Focus on Commercial: What is a mail-order form?

Posted on May 12, 2022
Posted by Marion Kennedy

Document ImageA mail-order form should be included whenever you send a catalogue selling goods by mail-order (ie where a customer places an order through the post). Certain information is legally required to be included on a mail-order form, and ensuring legal compliance helps to maintain good customer relationships and your business’s reputation. 

You should attach your standard terms and conditions of sale to the mail-order form (you can find templates here). 

If you use our template mail-order form, it also provides options to either direct customers to your privacy policy URL or attach your privacy policy to the form itself. 

Information provided on the mail-order form

Your mail-order form needs to include the following information: 

1. Payment information

How the customer can pay and which payment methods you accept.

2. Delivery information

Delivery options, including any delivery charges (see Customer service when selling via mail order for more information about your obligations in relation to delivery).

3. Options for the customer to consent to various items

Your form should include tick-boxes (none of which should be pre-ticked) dealing with:

  • confirmation from the customer that they have read and understood your terms and conditions (for templates, see Terms and conditions – Sale of goods, Terms and conditions – Services and Terms and conditions – Sale of goods and services);
  • if you wish to use the customer’s details in order to send them marketing materials (eg new catalogues) in the future, you may need to include an option for them to consent to receive direct marketing from you in the future – see Obtaining consent for direct marketing for when you will need consent for this, and how to get it;
  • digital content – if you intend to let a consumer download or stream the content within 14 days of placing their order, you must obtain their express consent, and acknowledgement that they will lose their legal right to cancel as a result; and
  • any additional services or items that the customer has the option of paying for (eg purchasing insurance with jewellery). You must get the customer’s express consent to paying for any such additional items, which means that the customer must tick a box to positively indicate they want the additional service. If you do not get this consent (eg the default position is that the jewellery comes with insurance which costs extra), you may be required to reimburse the customer for the additional costs.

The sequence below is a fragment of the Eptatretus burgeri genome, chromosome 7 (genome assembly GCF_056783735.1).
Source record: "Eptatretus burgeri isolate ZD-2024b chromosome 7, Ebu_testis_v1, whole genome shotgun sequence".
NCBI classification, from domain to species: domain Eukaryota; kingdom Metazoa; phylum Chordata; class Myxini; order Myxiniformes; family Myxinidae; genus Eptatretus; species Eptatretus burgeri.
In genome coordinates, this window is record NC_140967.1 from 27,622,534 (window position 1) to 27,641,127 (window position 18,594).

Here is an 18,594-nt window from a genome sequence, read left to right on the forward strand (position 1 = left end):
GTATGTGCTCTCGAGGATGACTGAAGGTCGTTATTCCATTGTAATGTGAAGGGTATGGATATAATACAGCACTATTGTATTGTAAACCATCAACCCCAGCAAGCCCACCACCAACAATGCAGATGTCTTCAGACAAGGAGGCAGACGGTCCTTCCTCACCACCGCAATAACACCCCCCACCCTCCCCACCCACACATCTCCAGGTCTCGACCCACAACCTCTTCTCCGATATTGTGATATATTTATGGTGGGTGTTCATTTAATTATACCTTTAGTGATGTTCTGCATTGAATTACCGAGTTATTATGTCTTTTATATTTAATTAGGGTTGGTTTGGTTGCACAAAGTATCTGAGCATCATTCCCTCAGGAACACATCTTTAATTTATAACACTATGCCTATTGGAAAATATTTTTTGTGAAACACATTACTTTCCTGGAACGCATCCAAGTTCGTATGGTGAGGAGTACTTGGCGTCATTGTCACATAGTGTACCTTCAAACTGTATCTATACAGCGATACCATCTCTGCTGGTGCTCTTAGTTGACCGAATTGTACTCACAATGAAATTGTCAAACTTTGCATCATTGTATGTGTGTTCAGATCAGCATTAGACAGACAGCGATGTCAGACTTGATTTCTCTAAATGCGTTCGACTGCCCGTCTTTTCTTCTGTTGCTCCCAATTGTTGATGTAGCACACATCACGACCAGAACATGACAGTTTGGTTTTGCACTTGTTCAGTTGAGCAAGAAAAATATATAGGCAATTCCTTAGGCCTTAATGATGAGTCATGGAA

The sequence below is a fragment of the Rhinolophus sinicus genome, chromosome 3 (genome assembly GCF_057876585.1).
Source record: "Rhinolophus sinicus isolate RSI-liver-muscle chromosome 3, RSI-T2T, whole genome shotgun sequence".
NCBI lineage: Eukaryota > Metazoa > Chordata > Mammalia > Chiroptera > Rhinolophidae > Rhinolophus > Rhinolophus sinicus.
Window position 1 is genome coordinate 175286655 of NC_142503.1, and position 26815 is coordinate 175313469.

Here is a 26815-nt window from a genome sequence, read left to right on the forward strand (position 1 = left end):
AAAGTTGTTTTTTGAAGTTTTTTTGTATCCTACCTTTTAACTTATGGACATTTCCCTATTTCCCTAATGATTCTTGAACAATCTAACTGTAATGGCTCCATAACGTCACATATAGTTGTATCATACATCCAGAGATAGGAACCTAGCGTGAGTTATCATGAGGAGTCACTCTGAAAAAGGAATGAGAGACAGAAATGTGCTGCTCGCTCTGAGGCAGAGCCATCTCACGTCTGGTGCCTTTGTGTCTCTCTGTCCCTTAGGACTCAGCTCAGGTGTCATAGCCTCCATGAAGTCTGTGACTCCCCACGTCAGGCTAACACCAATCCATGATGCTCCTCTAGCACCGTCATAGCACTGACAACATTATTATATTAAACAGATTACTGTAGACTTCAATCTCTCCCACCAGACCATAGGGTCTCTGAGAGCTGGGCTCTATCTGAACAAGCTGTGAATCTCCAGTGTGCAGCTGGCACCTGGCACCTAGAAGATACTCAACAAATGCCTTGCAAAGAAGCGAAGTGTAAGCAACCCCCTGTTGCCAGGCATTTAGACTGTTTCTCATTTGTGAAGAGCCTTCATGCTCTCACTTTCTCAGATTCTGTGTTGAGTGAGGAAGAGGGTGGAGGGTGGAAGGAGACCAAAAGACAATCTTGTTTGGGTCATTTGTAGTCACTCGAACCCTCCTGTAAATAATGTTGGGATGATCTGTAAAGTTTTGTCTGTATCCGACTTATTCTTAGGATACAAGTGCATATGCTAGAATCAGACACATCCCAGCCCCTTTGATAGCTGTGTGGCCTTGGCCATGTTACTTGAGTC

Our template mail-order form is customisable to your business.


As well as providing the appropriate information on your mail-order form, there is also certain information you need to provide to customers as part of your catalogue itself. This is discussed further below. 

Information required in your catalogue

There is certain legal information which you must provide within your catalogue if you sell to consumers.

This can be divided up as follows:

1. Information about your business

Your customers need to know basic details about your business and how to get in contact with you.

2. Information about the customer’s rights

It is suggested you do this in a standard set of terms and conditions to be produced within the catalogue.

3. Product information

You must provide this on the product pages.

Our Q&A on Mail-order sales provides further guidance about these requirements.

Whilst you are not required to provide most of this information to business customers (who are not consumers), you may not know for sure whether it is a business or consumer ordering through your catalogue, unless you only sell to trade customers. In most cases, you should therefore ensure that this information is made available to all customers as a matter of course. 

See Checklist of information to include to ensure your catalogue is legally compliant for a quick guide on ensuring your catalogue is legally compliant. 

Sending an order confirmation

Once you receive and process a customer’s mail-order sale, you will need to send them an order confirmation. This must be done as soon as possible and, at the latest, before you deliver your goods to the customer. The confirmation could be sent by post or via email.

Your confirmation must include the following:

  • any of the information required in your catalogue or mail-order form that you have not already sent to the customer;
  • how and when the goods will be delivered or digital content supplied; and
  • where you have sold digital content to the customer and they have agreed to your providing it immediately and acknowledged that they will lose their cancellation rights as a result, you must provide confirmation of this consent and acknowledgement.

For what to do if a customer orders something which is out of stock, see Customer service when selling via mail order.

The content in this article is up to date at the date of publishing. The information provided is intended only for information purposes, and is not for the purpose of providing legal advice. Sparqa Legal’s Terms of Use apply.